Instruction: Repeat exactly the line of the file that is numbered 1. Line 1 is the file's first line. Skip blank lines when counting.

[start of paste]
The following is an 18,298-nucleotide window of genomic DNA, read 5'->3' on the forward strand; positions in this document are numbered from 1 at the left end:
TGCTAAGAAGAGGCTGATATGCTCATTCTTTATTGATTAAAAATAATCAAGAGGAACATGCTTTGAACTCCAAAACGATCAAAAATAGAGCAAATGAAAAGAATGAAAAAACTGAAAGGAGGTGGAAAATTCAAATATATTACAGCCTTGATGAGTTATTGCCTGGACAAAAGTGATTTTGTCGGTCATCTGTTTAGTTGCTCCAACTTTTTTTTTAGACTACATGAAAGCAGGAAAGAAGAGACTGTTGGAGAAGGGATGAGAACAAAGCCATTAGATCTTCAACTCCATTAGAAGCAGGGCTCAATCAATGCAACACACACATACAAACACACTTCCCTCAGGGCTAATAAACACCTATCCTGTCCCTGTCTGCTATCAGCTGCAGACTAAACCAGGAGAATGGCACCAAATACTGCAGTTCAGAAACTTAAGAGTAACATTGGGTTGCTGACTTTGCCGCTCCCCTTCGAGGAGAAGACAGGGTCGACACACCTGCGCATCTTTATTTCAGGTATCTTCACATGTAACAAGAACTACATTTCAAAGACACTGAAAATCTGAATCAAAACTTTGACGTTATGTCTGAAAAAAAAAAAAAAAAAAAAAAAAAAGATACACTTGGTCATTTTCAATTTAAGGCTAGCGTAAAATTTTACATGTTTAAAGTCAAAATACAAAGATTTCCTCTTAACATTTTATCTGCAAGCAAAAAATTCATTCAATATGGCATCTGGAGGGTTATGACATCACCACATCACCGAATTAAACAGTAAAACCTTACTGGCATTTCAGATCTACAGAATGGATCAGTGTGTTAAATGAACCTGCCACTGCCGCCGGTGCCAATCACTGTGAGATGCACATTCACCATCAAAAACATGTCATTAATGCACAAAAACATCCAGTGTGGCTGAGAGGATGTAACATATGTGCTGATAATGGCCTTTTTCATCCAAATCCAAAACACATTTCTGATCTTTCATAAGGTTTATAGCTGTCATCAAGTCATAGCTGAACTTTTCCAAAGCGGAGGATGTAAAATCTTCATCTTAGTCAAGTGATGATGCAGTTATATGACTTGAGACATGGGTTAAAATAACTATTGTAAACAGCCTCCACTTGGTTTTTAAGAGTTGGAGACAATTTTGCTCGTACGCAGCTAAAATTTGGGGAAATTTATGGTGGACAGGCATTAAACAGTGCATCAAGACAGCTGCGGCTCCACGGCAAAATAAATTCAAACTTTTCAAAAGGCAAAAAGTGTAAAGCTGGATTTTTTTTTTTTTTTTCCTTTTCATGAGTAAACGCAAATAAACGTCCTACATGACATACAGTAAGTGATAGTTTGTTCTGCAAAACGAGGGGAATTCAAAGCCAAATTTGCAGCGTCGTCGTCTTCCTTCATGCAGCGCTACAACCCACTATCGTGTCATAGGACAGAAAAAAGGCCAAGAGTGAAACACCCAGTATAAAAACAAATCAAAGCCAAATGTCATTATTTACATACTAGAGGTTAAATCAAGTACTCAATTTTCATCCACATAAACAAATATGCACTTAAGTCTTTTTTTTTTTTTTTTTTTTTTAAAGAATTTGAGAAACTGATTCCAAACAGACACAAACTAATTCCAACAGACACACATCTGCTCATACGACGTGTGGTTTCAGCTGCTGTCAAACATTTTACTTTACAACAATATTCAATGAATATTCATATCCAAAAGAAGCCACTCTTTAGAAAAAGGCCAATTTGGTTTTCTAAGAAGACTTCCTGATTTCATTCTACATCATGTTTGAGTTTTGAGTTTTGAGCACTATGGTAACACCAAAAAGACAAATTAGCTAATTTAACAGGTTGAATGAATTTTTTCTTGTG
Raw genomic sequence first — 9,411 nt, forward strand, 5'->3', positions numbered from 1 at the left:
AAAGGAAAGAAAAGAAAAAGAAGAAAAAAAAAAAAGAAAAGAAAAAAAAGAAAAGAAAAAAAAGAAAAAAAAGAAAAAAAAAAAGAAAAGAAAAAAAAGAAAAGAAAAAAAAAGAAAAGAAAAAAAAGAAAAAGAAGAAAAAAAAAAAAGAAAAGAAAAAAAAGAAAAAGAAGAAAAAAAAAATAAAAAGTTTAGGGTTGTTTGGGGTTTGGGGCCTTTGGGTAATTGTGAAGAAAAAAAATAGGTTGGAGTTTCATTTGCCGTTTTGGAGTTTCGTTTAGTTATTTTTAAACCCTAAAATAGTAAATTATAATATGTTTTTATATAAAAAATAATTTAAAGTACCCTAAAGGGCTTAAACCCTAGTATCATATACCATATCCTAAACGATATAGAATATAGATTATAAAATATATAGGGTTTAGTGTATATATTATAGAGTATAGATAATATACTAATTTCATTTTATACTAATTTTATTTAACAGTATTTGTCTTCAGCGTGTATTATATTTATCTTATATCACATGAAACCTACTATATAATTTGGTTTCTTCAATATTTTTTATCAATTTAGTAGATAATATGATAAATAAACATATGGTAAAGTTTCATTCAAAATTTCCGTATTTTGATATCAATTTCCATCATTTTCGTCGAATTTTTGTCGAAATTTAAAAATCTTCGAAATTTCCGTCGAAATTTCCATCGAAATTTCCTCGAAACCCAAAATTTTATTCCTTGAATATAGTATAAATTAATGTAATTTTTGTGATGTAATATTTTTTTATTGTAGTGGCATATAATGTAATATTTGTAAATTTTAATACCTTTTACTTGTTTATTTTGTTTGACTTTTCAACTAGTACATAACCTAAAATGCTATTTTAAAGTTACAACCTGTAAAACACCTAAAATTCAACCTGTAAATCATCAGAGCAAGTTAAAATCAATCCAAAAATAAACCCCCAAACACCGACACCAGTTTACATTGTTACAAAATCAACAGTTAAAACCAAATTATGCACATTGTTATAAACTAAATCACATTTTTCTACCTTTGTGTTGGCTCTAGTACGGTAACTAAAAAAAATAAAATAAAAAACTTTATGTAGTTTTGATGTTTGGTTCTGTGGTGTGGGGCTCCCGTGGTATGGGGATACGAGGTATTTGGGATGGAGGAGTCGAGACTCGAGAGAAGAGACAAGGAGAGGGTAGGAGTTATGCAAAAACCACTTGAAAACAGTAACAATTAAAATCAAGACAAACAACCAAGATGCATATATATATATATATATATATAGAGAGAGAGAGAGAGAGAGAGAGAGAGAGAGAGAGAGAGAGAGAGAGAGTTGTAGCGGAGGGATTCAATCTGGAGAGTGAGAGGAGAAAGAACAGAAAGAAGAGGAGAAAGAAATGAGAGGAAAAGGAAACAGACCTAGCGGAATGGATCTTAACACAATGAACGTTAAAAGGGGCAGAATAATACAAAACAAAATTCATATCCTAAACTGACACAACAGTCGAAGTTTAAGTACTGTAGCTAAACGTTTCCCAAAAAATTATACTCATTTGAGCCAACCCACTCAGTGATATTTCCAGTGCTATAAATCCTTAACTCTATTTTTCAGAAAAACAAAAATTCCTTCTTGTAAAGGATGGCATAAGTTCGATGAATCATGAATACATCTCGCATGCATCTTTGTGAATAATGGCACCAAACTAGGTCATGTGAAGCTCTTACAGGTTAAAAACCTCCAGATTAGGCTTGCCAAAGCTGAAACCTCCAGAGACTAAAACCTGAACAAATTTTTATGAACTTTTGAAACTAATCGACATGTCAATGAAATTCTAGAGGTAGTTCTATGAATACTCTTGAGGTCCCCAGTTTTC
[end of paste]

The following is an 18,298-nucleotide window of genomic DNA, read 5'->3' on the forward strand; positions in this document are numbered from 1 at the left end: